The fall semester will mark the start of Preparing Future Faculty. The program will allow graduate students in education a chance to teach and work at other colleges and universities, and bring students from other schools to KU.
Spring marks the debut of a program called Preparing Future Professionals. It will give KU graduate students opportunities to explore career options outside the academic world.
"These are two really good companion programs," said Diana Carlin, the school's dean. "It brings a lot of recruitment possibilities to KU."
Carlin, now in her second year as dean, noted that the professional preparation program will introduce KU to graduate students from other universities. They'll see what KU has to offer in research and teaching possibilities and doctoral programs.
Workshops will expose graduate and doctoral students to experts in fields outside the academic arena. The program also will allow KU to network with businesses.
Learning in clusters
KU is known as a research institution, with instructors teaching only a few classes a week. Yet most education graduates and graduate students go on to other schools where they may teach several classes a day.
One of the keys to the faculty preparation program is a partnership with other schools, or clusters, Carlin said. Clusters might include a research institution, a liberal arts college, a community college or a minority college.
In KU's case, partnerships are being established with Haskell Indian Nations University in Lawrence and Howard University in Washington, D.C.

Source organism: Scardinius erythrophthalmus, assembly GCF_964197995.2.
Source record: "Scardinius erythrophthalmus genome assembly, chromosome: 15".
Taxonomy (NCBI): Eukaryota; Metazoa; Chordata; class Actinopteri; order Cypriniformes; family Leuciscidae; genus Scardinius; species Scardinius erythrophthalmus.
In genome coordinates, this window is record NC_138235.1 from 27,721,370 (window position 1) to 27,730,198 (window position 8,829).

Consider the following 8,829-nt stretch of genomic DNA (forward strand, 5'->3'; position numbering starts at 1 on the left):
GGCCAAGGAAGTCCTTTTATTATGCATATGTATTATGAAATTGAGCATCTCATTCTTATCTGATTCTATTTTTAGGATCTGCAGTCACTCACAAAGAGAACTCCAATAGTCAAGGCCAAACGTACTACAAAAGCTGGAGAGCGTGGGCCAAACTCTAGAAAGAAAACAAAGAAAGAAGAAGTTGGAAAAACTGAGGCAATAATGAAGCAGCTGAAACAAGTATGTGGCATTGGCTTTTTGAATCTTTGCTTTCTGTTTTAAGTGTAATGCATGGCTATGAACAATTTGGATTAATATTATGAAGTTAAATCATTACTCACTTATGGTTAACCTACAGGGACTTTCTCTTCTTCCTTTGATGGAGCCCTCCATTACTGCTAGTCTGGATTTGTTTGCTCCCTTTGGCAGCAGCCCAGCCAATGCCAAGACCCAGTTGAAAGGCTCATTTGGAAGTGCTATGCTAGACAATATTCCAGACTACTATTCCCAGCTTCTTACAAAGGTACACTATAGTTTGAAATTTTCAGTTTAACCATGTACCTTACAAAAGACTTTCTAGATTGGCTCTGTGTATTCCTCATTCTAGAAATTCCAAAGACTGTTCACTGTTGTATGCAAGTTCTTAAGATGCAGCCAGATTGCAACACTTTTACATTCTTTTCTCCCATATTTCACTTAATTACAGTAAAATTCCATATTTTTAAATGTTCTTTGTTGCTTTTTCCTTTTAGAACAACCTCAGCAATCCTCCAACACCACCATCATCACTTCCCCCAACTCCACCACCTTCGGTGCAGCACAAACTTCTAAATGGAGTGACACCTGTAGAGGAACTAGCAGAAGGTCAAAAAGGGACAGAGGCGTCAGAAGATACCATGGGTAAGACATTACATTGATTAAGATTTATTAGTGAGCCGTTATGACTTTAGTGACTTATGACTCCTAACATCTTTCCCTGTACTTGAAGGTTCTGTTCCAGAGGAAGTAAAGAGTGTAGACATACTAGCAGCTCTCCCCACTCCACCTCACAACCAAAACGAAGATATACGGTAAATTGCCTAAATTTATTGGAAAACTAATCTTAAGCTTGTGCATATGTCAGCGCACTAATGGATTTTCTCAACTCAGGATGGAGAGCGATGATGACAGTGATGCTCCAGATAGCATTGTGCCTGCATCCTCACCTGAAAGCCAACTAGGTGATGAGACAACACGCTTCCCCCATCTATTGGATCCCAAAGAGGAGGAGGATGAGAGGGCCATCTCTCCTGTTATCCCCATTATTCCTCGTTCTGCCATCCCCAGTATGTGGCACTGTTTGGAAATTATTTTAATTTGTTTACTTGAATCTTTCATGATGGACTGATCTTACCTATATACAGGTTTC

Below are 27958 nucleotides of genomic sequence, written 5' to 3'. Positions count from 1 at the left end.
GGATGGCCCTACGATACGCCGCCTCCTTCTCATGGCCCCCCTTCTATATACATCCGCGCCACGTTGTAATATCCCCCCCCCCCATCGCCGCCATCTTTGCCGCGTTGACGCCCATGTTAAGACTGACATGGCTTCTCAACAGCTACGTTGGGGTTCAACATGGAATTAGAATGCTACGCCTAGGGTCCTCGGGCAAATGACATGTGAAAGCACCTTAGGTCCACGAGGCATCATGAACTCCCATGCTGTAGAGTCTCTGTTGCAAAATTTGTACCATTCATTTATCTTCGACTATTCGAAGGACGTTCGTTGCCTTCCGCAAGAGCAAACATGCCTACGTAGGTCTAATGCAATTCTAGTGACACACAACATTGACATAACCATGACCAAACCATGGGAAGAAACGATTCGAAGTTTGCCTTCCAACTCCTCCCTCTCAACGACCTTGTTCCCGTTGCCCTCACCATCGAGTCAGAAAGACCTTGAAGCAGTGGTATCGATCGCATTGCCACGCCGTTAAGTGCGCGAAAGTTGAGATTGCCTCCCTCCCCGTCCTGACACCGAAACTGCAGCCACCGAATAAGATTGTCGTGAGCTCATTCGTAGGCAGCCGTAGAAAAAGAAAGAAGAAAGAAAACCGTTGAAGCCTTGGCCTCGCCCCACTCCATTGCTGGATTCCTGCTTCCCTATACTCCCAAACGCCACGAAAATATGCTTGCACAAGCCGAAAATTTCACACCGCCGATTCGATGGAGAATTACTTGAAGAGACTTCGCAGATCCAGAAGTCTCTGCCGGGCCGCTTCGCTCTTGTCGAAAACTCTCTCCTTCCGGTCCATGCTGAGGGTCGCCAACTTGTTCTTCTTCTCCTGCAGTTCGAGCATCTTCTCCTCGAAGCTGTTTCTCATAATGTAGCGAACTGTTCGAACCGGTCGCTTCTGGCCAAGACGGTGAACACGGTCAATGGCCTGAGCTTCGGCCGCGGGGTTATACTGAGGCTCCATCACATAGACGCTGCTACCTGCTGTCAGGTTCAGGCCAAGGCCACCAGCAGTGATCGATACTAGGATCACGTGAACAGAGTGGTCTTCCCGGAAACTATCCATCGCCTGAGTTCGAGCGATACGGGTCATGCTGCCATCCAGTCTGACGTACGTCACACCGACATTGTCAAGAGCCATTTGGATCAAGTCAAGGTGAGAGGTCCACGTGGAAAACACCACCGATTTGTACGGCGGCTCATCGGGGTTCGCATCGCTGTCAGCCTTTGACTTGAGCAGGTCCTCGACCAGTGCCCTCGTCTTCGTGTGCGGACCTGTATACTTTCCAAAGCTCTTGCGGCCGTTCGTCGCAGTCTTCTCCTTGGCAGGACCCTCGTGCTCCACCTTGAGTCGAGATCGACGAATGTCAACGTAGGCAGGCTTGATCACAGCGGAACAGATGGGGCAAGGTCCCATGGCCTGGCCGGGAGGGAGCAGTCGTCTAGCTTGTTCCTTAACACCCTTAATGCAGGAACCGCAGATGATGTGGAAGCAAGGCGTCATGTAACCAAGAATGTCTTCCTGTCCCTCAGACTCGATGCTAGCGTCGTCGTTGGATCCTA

"What we're working for is expanding to include other schools over the next three years," Carlin said.
Universities with a more established faculty preparation program, such as the University of Nebraska, have as many as 12 schools in their clusters, she said.
Shannon Campbell, KU assistant professor of journalism, completed a faculty preparation program at the University of Texas in 1997. She is happy to see one established at KU.
"It really exposes the graduate student to the breadth of academics," she said. "If you're at a research institution, it gives you a chance to see other options. I think this is a very positive move for the Graduate School."
Expanding the options
This year the Graduate School departments will develop and offer a post-baccalaureate certification program. It will provide a means for people in the professional world to take clusters of courses in other areas of interest without having to obtain a degree.
"It's also a way for some people to look at an area and decide if they do want to get a degree," Carlin said.
l The school expects to take a big step forward next summer by offering and accepting student applications over the Internet. Now the process primarily involves calling and asking for forms and then mailing them back in.
"Next year it will all be online," Carlin said. "Applicants can save some postage."
Handling the application process online also gives school administrators a chance to compile better information about the types of applicants, such as who is accepting KU offers and who is rejecting them.
l In July, John Colombo, formerly a professor of human development and family life, began a half-time position as the school's associate dean.
One of the priorities for 2001-2002 is the school's capital program. No. 1 on the wish list is improving the graduate scholarship fellowship fund, Carlin said.
"If you don't have good graduate students, you will not have the kinds and quality of research projects that you need," she said.
-- Staff writer Mike Belt can be reached at 832-7165.